More retail online investors are entering the market than ever before, and the number of people trading ETFs has risen by more than 10 per cent in the past six months.
According to research firm Investment Trends’ 2018 First Half Online Broking Report, which compiles research from a survey of over 11,000 investors, the number of online retail investors hit a new record, exceeding 700,000 in H1 2018.
Furthermore, the number of ETF investors also rose by 11.6 per cent, rising to 720,000 in May from 645,000 six months ago.
Investment Trends research director Irene Guiamatsia noted that the first half of 2018 saw the “three engines of growth … firing on all cylinders,” attracting new investors to the industry.
“The February market correction generated interest around the world for assets perceived to be undervalued, and Australian investors were no different,” Ms Guiamatsia said in a statement.
Research findings also revealed a low level (4 per cent) of switching activity in the past 12 months.
“The improved retention efforts of the big four brokers – CommSec, ANZ, Westpac and nabtrade – has kept switching to a minimum,” Ms Guiamatsia said.
But those who traded more frequently tended to switch more often as well, with switching activity of those who placed four or more trades a month rising to 9 per cent from 4 per cent in November 2016.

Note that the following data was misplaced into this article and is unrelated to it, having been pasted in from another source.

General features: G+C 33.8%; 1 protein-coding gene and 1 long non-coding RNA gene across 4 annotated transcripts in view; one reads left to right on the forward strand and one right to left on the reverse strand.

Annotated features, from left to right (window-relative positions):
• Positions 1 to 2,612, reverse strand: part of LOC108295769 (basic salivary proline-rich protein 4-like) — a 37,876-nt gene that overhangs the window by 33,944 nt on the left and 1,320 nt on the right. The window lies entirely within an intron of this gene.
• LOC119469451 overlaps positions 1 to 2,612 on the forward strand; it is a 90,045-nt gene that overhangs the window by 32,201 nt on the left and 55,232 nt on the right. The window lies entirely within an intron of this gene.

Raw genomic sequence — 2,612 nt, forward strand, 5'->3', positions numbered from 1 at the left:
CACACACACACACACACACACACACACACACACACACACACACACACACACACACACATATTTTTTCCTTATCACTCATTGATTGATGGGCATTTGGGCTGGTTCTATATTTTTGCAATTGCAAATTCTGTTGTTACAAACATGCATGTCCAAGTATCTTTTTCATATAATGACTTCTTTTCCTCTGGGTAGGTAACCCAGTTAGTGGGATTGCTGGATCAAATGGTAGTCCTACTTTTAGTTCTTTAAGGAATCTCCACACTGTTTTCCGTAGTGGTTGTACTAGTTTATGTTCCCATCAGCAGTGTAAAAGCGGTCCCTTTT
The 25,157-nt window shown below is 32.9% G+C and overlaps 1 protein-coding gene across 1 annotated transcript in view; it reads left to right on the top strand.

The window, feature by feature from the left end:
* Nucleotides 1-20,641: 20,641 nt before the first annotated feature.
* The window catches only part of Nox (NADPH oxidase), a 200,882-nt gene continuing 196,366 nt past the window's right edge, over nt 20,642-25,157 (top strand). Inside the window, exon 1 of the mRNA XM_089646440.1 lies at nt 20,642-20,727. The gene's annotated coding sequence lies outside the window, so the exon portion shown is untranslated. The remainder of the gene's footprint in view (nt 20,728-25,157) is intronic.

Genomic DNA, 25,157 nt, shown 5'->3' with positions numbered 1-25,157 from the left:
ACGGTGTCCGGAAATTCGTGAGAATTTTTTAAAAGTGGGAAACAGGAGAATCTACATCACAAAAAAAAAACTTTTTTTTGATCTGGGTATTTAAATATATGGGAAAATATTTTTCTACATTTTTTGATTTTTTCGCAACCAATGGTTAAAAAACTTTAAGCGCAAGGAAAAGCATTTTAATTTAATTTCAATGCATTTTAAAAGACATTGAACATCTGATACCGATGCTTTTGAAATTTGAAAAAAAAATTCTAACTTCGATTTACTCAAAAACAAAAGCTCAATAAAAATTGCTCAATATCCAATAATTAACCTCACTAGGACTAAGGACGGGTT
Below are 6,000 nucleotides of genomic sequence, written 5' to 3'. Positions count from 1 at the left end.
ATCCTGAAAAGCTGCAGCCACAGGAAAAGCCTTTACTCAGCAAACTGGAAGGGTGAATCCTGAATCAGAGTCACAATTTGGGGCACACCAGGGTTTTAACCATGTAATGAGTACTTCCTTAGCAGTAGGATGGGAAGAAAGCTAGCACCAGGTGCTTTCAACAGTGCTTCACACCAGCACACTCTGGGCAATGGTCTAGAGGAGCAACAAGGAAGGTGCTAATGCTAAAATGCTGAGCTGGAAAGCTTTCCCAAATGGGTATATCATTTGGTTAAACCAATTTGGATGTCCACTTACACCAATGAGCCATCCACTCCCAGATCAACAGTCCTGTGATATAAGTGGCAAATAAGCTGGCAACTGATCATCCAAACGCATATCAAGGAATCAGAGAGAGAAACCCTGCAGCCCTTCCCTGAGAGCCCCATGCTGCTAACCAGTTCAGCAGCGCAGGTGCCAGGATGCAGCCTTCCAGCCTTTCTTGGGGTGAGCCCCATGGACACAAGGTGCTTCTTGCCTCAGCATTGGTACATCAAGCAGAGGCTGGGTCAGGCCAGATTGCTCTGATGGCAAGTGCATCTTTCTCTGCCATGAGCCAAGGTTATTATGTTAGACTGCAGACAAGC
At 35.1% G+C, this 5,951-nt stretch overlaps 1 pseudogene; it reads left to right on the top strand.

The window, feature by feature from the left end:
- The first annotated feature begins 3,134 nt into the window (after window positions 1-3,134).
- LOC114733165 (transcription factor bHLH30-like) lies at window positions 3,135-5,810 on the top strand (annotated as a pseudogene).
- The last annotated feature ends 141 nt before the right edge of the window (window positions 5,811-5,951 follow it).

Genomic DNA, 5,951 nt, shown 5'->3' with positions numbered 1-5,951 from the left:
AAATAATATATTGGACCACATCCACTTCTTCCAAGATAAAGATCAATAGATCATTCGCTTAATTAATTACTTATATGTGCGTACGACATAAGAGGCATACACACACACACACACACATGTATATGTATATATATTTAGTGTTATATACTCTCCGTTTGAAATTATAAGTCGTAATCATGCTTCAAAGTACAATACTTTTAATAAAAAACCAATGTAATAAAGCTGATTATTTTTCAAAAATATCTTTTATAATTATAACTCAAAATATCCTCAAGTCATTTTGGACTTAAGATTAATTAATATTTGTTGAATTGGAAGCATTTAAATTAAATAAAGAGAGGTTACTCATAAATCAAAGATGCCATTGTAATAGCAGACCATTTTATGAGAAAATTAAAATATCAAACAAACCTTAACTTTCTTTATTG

“Brokers that most effectively identify and respond to the needs of frequent traders will benefit,” Ms Guiamatsia noted.
The functionality of mobile platforms is also becoming more important in broker selection, the research said.
Ms Guiamatsia called mobile functionality a “key battleground” going forward.
“CommSec has a first mover advantage and continues to dominate in this area, but brokers like IG and CMC Markets are providing strong competition.”
New data has shown Westpac has the largest proportion of high-net-worth individuals (HNWs) out of the four major banks, with 35.6 per cent o...
Westpac can’t pretend this is business as usual. ...
NAB has settled a class action brought against it for its consumer credit insurance sales, agreeing to cough up $49.5 million. ...